From John Bunyan’s Conclusion to ‘Grace Abounding to the Chief of Sinners’

Of all tears, they are the best that are made by the blood of Christ; and of all joy, that is the sweetest that is mixed with mourning over Christ. Oh! it is a goodly thing to be on our knees, with Christ in our arms, before God. I hope I know something of these things.

I find to this day seven abominations in my heart:

(1) Inclinings to unbelief.

(2) Suddenly to forget the love and mercy that Christ manifesteth.

(3) A leaning to the works of the law.

(4) Wanderings and coldness in prayer.

(5) To forget to watch for that I pray for.

(6) Apt to murmur because I have no more, and yet ready to abuse what I have.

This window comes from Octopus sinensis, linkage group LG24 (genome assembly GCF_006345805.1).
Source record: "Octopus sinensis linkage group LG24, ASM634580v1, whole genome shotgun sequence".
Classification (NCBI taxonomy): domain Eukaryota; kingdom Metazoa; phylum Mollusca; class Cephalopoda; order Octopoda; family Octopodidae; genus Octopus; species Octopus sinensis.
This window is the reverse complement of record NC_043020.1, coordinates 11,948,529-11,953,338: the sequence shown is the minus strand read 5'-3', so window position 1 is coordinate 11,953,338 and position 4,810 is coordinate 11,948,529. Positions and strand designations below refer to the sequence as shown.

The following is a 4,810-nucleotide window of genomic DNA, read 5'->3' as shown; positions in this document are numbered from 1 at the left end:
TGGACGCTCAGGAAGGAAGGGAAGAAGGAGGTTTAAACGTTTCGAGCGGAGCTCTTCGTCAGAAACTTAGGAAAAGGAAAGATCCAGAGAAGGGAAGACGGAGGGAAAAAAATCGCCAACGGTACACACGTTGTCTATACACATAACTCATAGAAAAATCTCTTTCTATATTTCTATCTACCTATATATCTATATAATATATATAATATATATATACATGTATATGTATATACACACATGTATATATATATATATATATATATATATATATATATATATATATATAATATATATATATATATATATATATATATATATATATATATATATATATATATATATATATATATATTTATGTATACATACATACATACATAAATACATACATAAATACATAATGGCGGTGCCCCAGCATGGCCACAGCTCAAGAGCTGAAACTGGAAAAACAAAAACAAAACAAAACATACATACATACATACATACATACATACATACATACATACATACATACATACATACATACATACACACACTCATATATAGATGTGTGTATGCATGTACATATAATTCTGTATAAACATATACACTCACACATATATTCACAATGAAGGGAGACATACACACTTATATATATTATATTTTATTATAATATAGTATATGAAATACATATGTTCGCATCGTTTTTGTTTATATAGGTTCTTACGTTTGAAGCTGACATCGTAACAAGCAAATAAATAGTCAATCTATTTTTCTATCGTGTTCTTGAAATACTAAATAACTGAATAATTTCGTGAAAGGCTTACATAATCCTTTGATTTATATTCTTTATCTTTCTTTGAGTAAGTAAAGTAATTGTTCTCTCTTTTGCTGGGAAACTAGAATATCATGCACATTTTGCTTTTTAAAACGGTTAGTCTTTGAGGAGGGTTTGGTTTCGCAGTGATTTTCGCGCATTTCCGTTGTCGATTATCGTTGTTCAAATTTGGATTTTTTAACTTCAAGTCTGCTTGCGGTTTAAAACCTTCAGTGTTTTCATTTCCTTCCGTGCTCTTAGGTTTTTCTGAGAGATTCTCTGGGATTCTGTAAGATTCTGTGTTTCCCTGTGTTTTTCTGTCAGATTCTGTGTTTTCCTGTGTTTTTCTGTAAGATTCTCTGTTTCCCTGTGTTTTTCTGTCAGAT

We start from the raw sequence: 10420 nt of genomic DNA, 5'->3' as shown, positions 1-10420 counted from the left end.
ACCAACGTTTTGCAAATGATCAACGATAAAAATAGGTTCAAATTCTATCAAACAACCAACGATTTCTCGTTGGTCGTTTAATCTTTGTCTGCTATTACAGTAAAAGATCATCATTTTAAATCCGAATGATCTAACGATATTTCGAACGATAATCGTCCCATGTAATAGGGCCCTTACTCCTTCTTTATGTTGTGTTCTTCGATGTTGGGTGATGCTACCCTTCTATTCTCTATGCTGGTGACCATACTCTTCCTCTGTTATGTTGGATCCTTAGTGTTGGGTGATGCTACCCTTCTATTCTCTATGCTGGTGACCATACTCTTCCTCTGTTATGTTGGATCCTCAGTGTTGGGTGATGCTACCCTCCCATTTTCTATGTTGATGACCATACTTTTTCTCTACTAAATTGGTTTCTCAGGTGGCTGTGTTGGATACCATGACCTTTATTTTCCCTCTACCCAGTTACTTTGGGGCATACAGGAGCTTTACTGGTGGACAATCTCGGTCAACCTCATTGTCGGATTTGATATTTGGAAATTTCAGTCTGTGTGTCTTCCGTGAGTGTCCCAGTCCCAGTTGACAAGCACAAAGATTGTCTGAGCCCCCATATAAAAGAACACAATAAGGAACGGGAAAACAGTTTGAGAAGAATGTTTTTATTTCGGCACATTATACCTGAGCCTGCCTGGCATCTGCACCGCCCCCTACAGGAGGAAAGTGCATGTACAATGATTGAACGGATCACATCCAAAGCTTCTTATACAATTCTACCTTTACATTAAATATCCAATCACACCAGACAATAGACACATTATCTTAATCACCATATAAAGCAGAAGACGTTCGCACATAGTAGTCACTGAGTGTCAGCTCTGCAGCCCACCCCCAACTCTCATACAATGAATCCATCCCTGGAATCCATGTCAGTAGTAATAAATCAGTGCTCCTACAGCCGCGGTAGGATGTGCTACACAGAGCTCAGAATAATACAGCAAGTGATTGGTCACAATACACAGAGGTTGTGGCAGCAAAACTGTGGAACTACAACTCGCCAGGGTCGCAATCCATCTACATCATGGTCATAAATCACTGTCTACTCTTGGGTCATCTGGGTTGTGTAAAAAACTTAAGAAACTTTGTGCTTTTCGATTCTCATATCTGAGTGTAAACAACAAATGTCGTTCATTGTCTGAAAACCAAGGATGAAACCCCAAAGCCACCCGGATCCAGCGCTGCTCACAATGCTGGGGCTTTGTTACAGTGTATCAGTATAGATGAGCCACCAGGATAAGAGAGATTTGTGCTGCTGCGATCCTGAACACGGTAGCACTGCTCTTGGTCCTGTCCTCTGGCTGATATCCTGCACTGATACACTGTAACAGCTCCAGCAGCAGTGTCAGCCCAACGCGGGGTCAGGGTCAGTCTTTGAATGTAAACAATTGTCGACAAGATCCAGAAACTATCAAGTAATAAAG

(7) I can do none of those things which God commands me, but my corruptions will thrust in themselves,
‘When I would do good, evil is present with me.’

These things I continually see and feel, and am afflicted and oppressed with; yet the wisdom of God doth order them for my good.

(1) They make me abhor myself.

(2) They keep me from trusting my heart.

(3) They convince me of the insufficiency of all inherent righteousness.

(4) They show me the necessity of fleeing to Jesus.

(5) They press me to pray unto God.

(6) They show me the need I have to watch and be sober.

(7) And provoke me to look to God, through Christ, to help me, and carry me through this world. Amen.